The Seiko and Grand Seiko story began in the late 19th century when 21-year-old Kintaro Hattori opened a small watch and clock shop in Tokyo’s Kyobashi district. For ten years he built and repaired watches and clocks before partnering with an engineer named Tsuruhiko Yoshikawa to set up the Seikosha watch factory, the clock manufacturing arm of K.Hattori & Co.
Evolving from wall clocks Sheikosha (“the house of precision”) produced their first pocket watch in 1895, with an English name, the ‘Time Keeper’ and years later Japan’s first alarm clock. In 1909 Hattori launched the Empire pocket watch which was an undeniable success. However, it was his travels to the west that saw him recognise the popularity of the wristwatch and began developing his own model. In 1913 he launched The Laurel, Japan’s first wristwatch. The unisex watch featured a porcelain dial and “contained components manufactured entirely in-house”, specifically the silver case and possibly balance springs.Ultimately Laurel became one of various sub-brands of Seikosha – it wasn’t until 1924, a year after the Great Kanto Earthquake destroyed the factory, did the public see the first Seiko branded watch. Hattori’s reputation benefited from his generosity to replace 1500 customer’s watches that were destroyed in the Earthquake, and again in 1929 when the Seikosha pocket watch was certified as Japan’s official railroad watch.
From the late 1930’s world events reduced the production of watches and clocks for civilians until the end of war in 1945. The special procurement boom during the 1950 Korean War revitalised the Japanese economy and started a boom in the watch market as well. Seiko broadcasted Japan’s first radio commercial in 1951 and Japan’s first TV ad in 1953. In 1956 they launched the Marvel, a handsome men’s wristwatch with high durability and high accuracy. Seiko had arrived on the world stage.
Today Seiko produces five families of watches; all applauded for their innovation and technical ability; Grand Seiko, Astron, Prospex, Presage & Premier. However, it’s the first three families I’ve chosen to focus on today.
Grand Seiko arrived four years after the Marvel; a watch that Seiko designed to be “the best in the world” regarding accuracy and precision. The Calibre 3180 movement was certified with a standard of precision that Seiko established. Today that level of accuracy goes above and beyond Swiss agency COSC’s standard for certifying chronometers. For the last 50 years, this mechanical superiority and elegant design have propelled the Grand Seiko into the upper echelon of watchmaking, a watch strictly reserved for connoisseurs of time.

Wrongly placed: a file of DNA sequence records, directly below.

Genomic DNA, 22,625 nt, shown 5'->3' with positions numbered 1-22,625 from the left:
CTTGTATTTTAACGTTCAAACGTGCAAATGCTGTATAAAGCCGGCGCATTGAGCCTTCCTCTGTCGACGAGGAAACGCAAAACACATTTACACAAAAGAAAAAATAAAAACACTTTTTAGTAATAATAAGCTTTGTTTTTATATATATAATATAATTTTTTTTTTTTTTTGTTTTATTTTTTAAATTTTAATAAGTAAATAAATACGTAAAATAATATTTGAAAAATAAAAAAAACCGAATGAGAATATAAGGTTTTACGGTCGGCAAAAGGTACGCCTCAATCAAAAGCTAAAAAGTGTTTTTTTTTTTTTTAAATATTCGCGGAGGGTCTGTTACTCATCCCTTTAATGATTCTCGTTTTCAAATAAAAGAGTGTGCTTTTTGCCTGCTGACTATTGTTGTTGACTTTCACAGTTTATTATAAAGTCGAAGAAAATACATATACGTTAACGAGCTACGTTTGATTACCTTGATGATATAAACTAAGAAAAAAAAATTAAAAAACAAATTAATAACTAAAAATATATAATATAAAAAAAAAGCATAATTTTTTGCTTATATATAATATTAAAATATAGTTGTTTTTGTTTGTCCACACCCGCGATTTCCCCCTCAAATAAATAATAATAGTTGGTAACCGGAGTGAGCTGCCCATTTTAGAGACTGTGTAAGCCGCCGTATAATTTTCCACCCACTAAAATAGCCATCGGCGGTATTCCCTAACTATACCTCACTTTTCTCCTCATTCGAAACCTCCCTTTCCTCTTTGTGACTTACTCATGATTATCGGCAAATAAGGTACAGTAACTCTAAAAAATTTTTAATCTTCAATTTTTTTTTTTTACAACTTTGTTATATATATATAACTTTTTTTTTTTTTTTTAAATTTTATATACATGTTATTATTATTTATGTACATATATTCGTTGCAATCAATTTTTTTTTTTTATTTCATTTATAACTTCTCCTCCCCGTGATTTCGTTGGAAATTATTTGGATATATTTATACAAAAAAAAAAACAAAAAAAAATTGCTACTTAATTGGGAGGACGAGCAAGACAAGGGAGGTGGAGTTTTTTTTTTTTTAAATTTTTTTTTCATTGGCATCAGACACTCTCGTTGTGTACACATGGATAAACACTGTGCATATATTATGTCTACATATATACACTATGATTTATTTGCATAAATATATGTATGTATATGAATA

Interestingly in 1969, the same year Seiko was attempting to and did become, the first to produce an automatic winding chronograph in its Sports Speed Timer, Seiko launched the Astron. The Seiko Quartz Astron, was the world’s first quartz wristwatch, a groundbreaking innovation that changed the face of the watch industry forever. The Calibre 35A possessed incredible accuracy, far greater than any mechanical movement. Throughout the 70’s and 80’s, they unveiled many exciting innovations including a solar power watch in 1977. In 1988, it introduced Seiko A.G.S., or ‘Kinetic’ as we know it today. Similar to the rotor of a mechanical movement, an oscillating weight converts motion into electricity to power the quartz movement. Development of these technologies helped Seiko launch the first GPS Solar Watch, a genuinely fascinating release that sources energy from any light source and uses a Seiko ring antenna to receive GPS signals that automatically update the timezone.
The Seiko diver’s watch family, which now falls under the Prospex range, confirmed the brand’s status as an authoritative watch manufacturer. From the launch of the Diver’s 150M in 1965, Seiko created many world-first innovations including the first Titanium cased dive watch in 1975 and the first Ceramic case watch in 1986, both water resistant to 1000m. Seiko’s first Professional Diver’s Watch was the first diver’s watch with a titanium case and was water-resistant to 1,000 meters. In 1978 they introduced the first saturation diving watch featuring a quartz movement. Their quartz domination continued into the 80’s, and the 1985 Quartz Diver’s 200m became a global best seller and one of the most recognisable watches in the category. Interestingly a few months after Seiko’s first diver’s watch appeared two American dive enthusiasts decided that standards of training in diving needed to be raised and founded the Professional Association of Diving Instructors, also known as PADI. Recently the two iconic dive brands partnered to produce two limited edition watches that celebrate diver safety and protection of the marine environment. Seiko’s in-house standards for its dive watches helped establish the ISO standards for dive watches that are still in use today.
Understanding and appreciating the scale of innovation that Seiko has committed to the watch industry makes wearing a Seiko timepiece a rewarding activity. For the last four years, we’ve written about watches that ‘mean something’ and Seiko is at the very forefront of that concept.